UJ’s Dr Thandiwe Sithole appointed as Board Member of the Platinum Incubator

A senior lecturer in the Department of Chemical Engineering Technology within the Faculty of Engineering and the Built Environment (FEBE) Dr Thandiwe Sithole, has been appointed as an Independent and Non-executive director of The Platinum Incubator (TPI).

She has also been elected to serve as a chairperson of the TPI technical advisory committee. TPI is a small business start-up hub devoted to encouraging budding entrepreneurs to develop world-class products and applications using Platinum Group Metals (PGMs).

Independent and non-executive directors represent the necessary skills to strategically guide TPI. Dr Sithole will strategically chaperon the TPI in executing industrial applications duties by providing innovative and holistic support to PGMs beneficiation.

Commenting on her appointment, Dr Sithole said: “I am honored to serve as a director and chairperson of technical advisory committee. I am very excited about these appointments as the Incubator is collaborating with several universities for infrastructure and implementation of industrial applications support.”

“With my appointment as a board member, I have seen that many engineering students have failed to start a business due to a lack of entrepreneurial education. The leading cause is that universities only focus on the professional knowledge and skills for the cultivation of engineering students but ignore entrepreneurship education,” said Dr Sithole.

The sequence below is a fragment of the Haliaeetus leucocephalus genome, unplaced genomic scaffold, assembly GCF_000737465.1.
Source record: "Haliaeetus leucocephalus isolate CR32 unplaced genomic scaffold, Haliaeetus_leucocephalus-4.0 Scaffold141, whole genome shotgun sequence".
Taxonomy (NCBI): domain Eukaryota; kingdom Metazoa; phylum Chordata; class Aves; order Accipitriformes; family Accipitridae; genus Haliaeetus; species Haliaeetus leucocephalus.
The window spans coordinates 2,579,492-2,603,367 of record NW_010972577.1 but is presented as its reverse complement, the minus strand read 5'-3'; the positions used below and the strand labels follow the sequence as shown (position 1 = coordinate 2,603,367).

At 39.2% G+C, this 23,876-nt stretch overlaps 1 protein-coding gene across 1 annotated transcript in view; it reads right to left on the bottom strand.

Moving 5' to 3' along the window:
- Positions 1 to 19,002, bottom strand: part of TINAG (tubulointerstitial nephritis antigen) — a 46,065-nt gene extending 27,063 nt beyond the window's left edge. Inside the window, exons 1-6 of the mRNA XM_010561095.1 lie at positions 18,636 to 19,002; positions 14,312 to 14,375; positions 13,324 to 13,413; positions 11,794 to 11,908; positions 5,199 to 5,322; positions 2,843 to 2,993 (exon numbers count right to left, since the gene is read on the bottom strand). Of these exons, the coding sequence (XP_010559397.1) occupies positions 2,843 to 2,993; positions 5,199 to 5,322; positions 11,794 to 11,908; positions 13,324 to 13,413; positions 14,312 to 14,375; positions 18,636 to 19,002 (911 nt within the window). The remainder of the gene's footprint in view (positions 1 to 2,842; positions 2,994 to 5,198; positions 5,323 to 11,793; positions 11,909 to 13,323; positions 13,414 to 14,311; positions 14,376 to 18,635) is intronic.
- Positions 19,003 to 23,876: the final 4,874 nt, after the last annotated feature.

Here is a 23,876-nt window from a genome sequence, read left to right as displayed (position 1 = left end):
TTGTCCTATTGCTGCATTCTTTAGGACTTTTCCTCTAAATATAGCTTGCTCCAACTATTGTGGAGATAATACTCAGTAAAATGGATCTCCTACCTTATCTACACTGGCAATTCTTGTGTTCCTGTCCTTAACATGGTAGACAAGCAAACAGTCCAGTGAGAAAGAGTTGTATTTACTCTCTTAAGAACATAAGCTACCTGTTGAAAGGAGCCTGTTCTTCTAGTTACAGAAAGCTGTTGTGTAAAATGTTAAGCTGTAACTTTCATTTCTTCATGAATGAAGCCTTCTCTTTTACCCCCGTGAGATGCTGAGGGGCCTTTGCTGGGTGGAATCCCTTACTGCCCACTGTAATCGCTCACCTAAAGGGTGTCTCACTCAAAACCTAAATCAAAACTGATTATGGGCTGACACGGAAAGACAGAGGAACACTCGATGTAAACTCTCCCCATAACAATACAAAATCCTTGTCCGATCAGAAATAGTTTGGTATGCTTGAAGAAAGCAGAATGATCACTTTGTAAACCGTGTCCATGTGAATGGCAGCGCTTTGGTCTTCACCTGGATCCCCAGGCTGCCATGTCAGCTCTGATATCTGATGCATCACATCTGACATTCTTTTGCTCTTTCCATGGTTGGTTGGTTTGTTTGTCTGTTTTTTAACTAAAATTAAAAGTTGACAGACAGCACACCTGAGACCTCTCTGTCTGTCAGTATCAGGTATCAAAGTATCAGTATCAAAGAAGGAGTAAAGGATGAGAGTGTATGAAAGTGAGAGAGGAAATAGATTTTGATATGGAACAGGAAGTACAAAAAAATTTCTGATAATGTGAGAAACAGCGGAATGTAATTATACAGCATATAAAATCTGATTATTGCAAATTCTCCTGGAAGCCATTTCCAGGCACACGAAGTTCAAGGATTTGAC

“It is vital to cultivate the entrepreneurial ability of tertiary students. Currently, graduates in SA have done a lot of research and innovative solutions for challenges that most of our industries are facing. However, these solutions and innovative business ideas are in theses and dissertations archived in university libraries because there is no integration between research, commercialization, and entrepreneurship education into our engineering training program.”

The TPIs mandate is to help aspiring jewelers build careers in designing and manufacturing jewelry using platinum, silver, palladium, gold, diamonds, and semi-precious stones mined in Southern Africa. Offering training in all aspects of design and manufacture relating to the use and deployment of PGMs, providing ongoing support to SMMEs in the design and manufacture of jewelry, attracting and developing SMMEs focus on the industrial and technical application PGMs.

“The economic impact of innovation and entrepreneurship is becoming more broadly recognized. Therefore, it is no longer enough for universities to be involved only in research and development, prototyping activities to produce papers. Commercialization of research outputs and market research must be encouraged to enable small business start-ups,” concluded Dr Sithole.

While the Incubator’s historical focus has been on jewellery design and manufacture, it has the potential to play a much broader role in the beneficiation chain by actively promoting and encouraging young inventors, chemists, engineers, scientists, technicians, designers and entrepreneurs to use PGMs in new and exciting ways that will ultimately benefit individuals, entrepreneurs, and small businesses.

Dr Thandiwe

Dr Thandiwe Sithole

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